This Malaysian Social Entrepreneur is Empowering Students to Dream Big

By Chong Jinn Xiung

Kelvin Tan is the co-founder of Project ID, a social enterprise that designs experiences to teach students about leadership, career-building, and mental and emotional health

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Kelvin Tan, co-founder and chief executive officer, Project ID
Cover  Kelvin Tan, co-founder and CEO, Project ID (Photo: Khairul Imran)

Kelvin Tan didn't intend to be an educator or a social entrepreneur. After completing his studies, he aspired to join the advertising industry, but his trajectory changed after he volunteered to be a teacher under the independent non-governmental organisation, Teach for Malaysia, in 2012. During his time there, he started a programme to help his students realise their full potential and broaden their career aspirations.   

The programme grew to be a success, and Tan eventually established it as a social enterprise called Project ID, with the goal of empowering students from underserved communities with skills in the areas of leadership, mental and emotional health, and value building.

Tan shares more, in his own words, about how Project ID has evolved since it started, the time he had to deal with his co-founders leaving, and what he thinks of the future of education in Malaysia.

Read more: Lessons From An Artist On Hustling, Failing And Being Realistic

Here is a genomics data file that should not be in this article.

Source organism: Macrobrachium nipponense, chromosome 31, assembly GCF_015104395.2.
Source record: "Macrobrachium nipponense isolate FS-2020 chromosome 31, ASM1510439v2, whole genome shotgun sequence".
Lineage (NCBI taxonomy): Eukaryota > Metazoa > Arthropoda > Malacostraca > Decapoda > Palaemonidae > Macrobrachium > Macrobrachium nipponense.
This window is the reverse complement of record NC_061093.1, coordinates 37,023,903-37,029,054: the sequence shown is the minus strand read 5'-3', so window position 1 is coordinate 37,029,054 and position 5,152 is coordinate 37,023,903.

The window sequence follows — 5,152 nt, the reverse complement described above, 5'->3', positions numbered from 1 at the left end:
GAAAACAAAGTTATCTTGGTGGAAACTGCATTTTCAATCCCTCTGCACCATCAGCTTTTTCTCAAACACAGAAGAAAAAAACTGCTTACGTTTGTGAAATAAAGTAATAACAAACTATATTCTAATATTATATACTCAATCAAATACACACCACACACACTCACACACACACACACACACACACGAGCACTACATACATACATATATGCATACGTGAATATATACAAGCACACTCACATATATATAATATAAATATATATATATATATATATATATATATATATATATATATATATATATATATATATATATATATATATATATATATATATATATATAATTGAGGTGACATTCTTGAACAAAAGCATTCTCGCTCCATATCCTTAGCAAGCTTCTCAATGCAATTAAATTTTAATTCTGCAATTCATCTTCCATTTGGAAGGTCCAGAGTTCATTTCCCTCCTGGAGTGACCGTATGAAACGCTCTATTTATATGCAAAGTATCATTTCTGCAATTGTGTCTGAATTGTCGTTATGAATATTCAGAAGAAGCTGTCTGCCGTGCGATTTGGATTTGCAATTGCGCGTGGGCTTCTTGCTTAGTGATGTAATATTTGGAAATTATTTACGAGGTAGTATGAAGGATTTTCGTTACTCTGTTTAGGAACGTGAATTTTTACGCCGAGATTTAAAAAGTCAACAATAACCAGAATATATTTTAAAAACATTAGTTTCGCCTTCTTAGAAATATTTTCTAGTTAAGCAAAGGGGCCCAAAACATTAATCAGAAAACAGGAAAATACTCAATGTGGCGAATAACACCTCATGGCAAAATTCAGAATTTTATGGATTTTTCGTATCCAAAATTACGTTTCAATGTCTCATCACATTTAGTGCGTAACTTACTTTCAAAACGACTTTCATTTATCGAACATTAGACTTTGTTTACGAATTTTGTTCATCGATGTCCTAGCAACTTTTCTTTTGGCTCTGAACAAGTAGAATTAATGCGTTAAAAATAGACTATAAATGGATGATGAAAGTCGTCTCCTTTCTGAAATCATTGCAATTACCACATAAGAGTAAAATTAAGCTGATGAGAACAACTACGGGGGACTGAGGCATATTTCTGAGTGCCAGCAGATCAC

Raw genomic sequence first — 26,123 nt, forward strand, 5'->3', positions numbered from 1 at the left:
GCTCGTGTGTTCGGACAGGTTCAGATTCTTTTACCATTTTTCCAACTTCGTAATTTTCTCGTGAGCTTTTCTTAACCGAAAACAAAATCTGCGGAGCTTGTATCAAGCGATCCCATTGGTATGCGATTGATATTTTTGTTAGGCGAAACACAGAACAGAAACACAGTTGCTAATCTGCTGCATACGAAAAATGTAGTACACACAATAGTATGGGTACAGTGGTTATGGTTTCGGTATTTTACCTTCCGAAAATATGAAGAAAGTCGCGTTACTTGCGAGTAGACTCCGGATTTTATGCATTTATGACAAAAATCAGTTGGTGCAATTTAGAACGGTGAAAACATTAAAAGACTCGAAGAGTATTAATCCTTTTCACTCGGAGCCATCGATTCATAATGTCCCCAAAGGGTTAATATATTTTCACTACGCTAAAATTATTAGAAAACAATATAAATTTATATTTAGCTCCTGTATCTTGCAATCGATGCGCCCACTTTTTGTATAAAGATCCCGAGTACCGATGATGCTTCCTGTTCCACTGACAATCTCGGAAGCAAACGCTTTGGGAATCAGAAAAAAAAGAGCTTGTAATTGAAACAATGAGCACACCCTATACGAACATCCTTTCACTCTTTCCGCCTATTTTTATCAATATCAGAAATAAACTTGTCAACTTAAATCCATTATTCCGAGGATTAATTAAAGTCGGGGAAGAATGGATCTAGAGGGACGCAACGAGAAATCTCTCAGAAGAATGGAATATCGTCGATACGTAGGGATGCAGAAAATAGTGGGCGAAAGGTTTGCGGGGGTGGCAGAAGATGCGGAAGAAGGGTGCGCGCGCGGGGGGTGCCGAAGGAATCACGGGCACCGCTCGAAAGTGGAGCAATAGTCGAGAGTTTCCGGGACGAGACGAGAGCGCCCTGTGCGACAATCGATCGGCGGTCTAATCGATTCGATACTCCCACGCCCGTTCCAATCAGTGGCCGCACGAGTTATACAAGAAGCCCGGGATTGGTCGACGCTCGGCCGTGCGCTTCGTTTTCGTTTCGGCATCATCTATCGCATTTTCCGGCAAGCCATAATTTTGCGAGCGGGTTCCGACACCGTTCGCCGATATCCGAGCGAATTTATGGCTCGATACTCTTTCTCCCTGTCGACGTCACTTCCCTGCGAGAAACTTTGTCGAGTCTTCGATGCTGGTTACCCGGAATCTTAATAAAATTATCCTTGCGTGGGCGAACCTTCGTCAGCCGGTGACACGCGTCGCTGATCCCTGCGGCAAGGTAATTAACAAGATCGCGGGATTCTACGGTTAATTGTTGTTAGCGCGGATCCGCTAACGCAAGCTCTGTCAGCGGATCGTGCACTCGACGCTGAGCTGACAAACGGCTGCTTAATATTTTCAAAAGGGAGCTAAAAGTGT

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Photo: Getty Images
Above  Photo: Getty Images

Being a teacher was both exciting and scary because we didn't know what to expect. We all have ideas on what education should be, but things are different when you go out into the real world and experience the challenges. When I told my parents that I was going to be a teacher, they initially freaked out. It wasn't easy convincing them at first that teaching was what I wanted to do in life, but they eventually understood and supported me. 

Students from disadvantaged backgrounds face many challenges. Most lack exposure to the world and don't know about the broad spectrum of careers available. They also often lack access to quality training in soft skills, such as critical thinking, problem-solving and public speaking.   

The most difficult moment of running Project ID came two years into its founding. Two of my co-founders left the organisation, and I contemplated whether to shut it down or continue. But when I looked at the impact that Project ID has had on our students' lives, the feedback was overwhelmingly positive. Our students value the programme so much. I was particularly proud to hear how one student managed to get a full scholarship from the South Korean government to pursue her degree overseas.  

Education is rapidly changing as student empowerment and independent learning take centre stage. The pandemic has shown us the power of technology when used for education. I believe that in the future, teachers will be more a facilitator than the person imparting the information to students. 

Abolishing exam-orientated education is a small step forward. The deeper issue is figuring out how to make a system that encourages learning. Even if you eventually abolish all exams, you have not changed the mindset of educators and parents. We must realise that learning is not the pursuit of fulfilling key performance indicators but empowering students to learn meaningfully in schools and be prepared to be the future workforce.

See more honourees from the Education category of the Gen.T List

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